I don't watch a lot of television and I'm the first to admit that I'm not very up to date with the trends on it. However, lately that seems to be a good thing as television, traditionally the media of pop culture, has steadily grown worse and worse.
But the trend I consider the most disturbing is the trend of makeover shows. These shows, an extension of the ongoing trend of unscripted television (I refuse to call it reality TV anymore), disturb me in a way that no other show has been able to.
While these types of shows are hardly new, they've literally been around since the beginnings of television, they've been on a constant quest to one up themselves and progress to newer heights or dig to deeper depths depending on how you look at it.
That's why these shows have gone from offering makeovers to those who desire it to going out and trying to save the “terminally unhip” and those with no sense of style. Most of these shows now rely on friends and family to set up someone to go on the show, usually someone that dresses in a way that others feel is repulsive and needs to be fixed.
While this seems like harmless fun and perhaps a good joke, the problem that I see is that most of these poor suckers already have a style of their own, it just happens that their friends, family and the rest of the in vogue world doesn't seem to approve of it. Be it style based upon comfort, outdoors apparel or whatever, these people dress their bodies and design their homes as they want them to be and the way they feel the happiest. If they wanted to be up to date with modern trends, they'd either do it themselves or seek out help on their own.
If you need proof of this, just watch one of the “return” shows where they go back and visit old victims. You'll discover that many, if not most, have reverted back to their old ways either in whole or in part. You'd think if the makeover was what they wanted and needed that they'd have stuck with the program.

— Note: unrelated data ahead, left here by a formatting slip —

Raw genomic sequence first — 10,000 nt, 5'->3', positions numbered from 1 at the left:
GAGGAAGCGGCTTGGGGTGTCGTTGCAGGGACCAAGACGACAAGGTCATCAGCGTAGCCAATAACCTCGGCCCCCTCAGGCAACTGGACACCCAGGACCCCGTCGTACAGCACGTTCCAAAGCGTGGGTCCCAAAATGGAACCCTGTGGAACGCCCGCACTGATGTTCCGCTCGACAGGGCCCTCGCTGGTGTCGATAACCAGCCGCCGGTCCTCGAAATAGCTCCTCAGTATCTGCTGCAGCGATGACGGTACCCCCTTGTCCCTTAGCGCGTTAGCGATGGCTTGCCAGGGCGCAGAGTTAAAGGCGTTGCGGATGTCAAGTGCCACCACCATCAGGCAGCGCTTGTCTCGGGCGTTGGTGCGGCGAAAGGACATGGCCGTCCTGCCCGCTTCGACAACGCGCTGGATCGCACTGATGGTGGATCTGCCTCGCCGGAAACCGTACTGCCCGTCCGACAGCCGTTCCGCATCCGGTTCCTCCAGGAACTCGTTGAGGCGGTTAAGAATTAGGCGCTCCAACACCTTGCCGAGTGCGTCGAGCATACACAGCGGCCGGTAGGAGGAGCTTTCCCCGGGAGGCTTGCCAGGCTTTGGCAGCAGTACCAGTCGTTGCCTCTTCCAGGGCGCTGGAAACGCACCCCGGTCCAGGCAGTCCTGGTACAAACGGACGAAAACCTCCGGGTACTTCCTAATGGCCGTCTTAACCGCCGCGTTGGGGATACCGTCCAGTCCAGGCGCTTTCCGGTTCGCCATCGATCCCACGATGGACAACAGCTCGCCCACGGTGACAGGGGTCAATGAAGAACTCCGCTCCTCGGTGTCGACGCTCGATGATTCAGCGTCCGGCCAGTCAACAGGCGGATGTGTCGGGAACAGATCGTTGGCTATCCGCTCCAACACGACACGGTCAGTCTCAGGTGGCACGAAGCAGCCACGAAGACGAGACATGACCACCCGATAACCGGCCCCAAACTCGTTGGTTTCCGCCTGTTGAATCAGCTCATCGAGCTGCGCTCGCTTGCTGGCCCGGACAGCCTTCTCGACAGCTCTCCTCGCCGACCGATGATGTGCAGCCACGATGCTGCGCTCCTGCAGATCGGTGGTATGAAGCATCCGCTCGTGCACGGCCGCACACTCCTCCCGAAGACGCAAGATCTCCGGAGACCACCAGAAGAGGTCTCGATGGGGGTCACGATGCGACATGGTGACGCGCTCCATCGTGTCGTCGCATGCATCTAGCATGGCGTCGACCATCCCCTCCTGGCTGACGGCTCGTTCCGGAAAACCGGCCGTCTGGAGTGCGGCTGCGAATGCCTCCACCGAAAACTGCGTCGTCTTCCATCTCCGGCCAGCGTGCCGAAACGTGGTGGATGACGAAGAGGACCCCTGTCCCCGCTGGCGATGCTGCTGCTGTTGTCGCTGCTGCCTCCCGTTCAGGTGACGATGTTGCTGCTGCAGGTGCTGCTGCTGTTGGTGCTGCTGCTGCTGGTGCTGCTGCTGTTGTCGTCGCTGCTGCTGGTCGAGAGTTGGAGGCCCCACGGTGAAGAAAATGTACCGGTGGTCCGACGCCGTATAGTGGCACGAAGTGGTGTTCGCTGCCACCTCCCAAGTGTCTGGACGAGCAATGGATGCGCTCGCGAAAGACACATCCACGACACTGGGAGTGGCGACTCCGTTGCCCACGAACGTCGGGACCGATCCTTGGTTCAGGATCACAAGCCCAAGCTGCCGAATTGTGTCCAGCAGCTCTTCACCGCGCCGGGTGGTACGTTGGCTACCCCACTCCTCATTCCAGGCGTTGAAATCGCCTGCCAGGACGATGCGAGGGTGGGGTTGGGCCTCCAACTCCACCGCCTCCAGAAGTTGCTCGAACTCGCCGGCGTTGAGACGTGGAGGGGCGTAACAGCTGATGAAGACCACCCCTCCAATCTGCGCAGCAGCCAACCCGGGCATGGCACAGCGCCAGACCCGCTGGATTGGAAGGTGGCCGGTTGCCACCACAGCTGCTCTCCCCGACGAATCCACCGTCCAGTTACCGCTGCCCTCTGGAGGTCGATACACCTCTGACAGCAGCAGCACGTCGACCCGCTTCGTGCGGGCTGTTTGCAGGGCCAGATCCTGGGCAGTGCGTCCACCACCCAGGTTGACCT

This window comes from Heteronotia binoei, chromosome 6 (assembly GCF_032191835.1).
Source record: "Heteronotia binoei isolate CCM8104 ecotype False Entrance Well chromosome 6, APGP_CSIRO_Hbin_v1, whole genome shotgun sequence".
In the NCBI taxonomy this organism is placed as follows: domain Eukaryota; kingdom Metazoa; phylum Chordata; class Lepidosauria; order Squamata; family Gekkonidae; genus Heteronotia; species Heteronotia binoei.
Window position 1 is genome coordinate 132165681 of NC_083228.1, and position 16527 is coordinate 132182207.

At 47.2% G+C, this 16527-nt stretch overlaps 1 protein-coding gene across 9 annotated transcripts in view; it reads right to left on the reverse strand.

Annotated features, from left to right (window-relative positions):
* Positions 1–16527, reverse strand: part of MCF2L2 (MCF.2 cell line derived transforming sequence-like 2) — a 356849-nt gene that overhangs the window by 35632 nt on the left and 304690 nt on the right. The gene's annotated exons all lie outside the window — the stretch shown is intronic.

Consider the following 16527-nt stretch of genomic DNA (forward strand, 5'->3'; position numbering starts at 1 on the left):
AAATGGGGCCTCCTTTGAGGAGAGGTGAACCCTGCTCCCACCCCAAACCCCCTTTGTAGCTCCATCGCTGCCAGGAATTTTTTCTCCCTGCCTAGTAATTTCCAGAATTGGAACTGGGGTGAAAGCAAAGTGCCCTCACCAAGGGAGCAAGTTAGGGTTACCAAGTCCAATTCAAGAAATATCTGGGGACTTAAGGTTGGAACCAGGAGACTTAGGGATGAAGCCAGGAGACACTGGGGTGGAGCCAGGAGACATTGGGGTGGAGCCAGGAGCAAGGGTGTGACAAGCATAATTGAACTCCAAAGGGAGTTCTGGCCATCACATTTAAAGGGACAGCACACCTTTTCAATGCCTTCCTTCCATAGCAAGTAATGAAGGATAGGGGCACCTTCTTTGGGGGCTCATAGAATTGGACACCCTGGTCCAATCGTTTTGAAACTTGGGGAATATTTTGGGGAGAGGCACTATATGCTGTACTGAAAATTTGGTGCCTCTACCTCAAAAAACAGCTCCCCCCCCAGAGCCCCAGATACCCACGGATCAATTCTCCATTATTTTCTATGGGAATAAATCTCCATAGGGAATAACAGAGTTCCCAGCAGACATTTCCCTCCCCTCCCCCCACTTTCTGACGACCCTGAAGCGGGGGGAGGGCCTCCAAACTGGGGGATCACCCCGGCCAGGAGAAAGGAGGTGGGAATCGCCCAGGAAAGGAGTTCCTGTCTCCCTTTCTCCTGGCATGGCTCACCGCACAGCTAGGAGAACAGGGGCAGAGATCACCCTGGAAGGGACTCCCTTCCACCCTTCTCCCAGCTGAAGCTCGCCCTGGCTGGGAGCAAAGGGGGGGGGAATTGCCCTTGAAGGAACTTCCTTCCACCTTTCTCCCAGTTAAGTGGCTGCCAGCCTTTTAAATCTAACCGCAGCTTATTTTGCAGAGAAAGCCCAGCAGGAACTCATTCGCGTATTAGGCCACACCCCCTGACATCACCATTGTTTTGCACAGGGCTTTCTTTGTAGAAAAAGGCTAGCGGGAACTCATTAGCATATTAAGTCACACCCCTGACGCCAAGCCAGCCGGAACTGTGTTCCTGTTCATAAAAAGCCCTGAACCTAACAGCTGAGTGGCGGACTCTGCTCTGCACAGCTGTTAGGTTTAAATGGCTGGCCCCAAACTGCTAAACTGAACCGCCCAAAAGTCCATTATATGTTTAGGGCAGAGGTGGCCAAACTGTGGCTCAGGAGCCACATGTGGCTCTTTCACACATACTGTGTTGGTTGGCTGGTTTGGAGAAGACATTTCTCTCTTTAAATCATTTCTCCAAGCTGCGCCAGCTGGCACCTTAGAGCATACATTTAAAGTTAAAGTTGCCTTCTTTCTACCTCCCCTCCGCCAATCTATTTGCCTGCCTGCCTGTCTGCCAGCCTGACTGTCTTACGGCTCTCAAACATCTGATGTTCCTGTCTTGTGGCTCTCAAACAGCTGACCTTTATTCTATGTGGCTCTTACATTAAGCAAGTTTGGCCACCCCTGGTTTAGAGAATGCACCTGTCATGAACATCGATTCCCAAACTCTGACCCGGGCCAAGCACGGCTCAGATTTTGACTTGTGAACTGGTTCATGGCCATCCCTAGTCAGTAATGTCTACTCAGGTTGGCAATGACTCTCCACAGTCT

The truth is that this frightens me. Where once being out of touch with style and following your own lead simply got you odd looks and the occasional chuckle, now it can make you the subject of a half-hour nationally syndicated program. It's as if society, which has always despised iconoclasts and individuals, has now dedicated large blocks of television time to rehabilitating people that made the horrible mistake of following their own lead when it comes to clothing or their decorations.
To be blunt, I'm not playing. I'm know that I'm out of touch with fashion and that my black clothing would be great fodder for “What Not to Wear” or “Queer Eye” but anyone who has the gall to set me up for one of these shows is going to get a pair of boots clean up their, well, you get the idea.
Let's be honest with ourselves. These shows are little more than an exercise in conformity and what little individual expression that is allowed in it is both tightly controlled and regulated. When you consider the power that television could have to promote creativity and expression, it's pitiful to see it used to showcase herd mentality so blatantly.
Of course, I shouldn't act shocked. Television has been the primary weapon of pop culture for as long as it has been around. It just used to be that it had the decency of slipping its conformity-driven message into slick commercials or under the surface in entertaining shows. Now it just slaps us in the face with it.
It's so flagrant it's disturbing and while it's hard to deny the entertainment value of the show, after all, change is inherently dramatic, it's the ethical values I have to question.
After all, do we really want a society where everyone follows the same trends and looks, dresses and decorates the same way? We don't, but marketers do and that's exactly why these shows exist, to please marketers. The fact that you and millions of others find it interesting, that's just an added bonus.
Keep that in mind the next time you sit down to another makeover show, I think you'll see what I mean.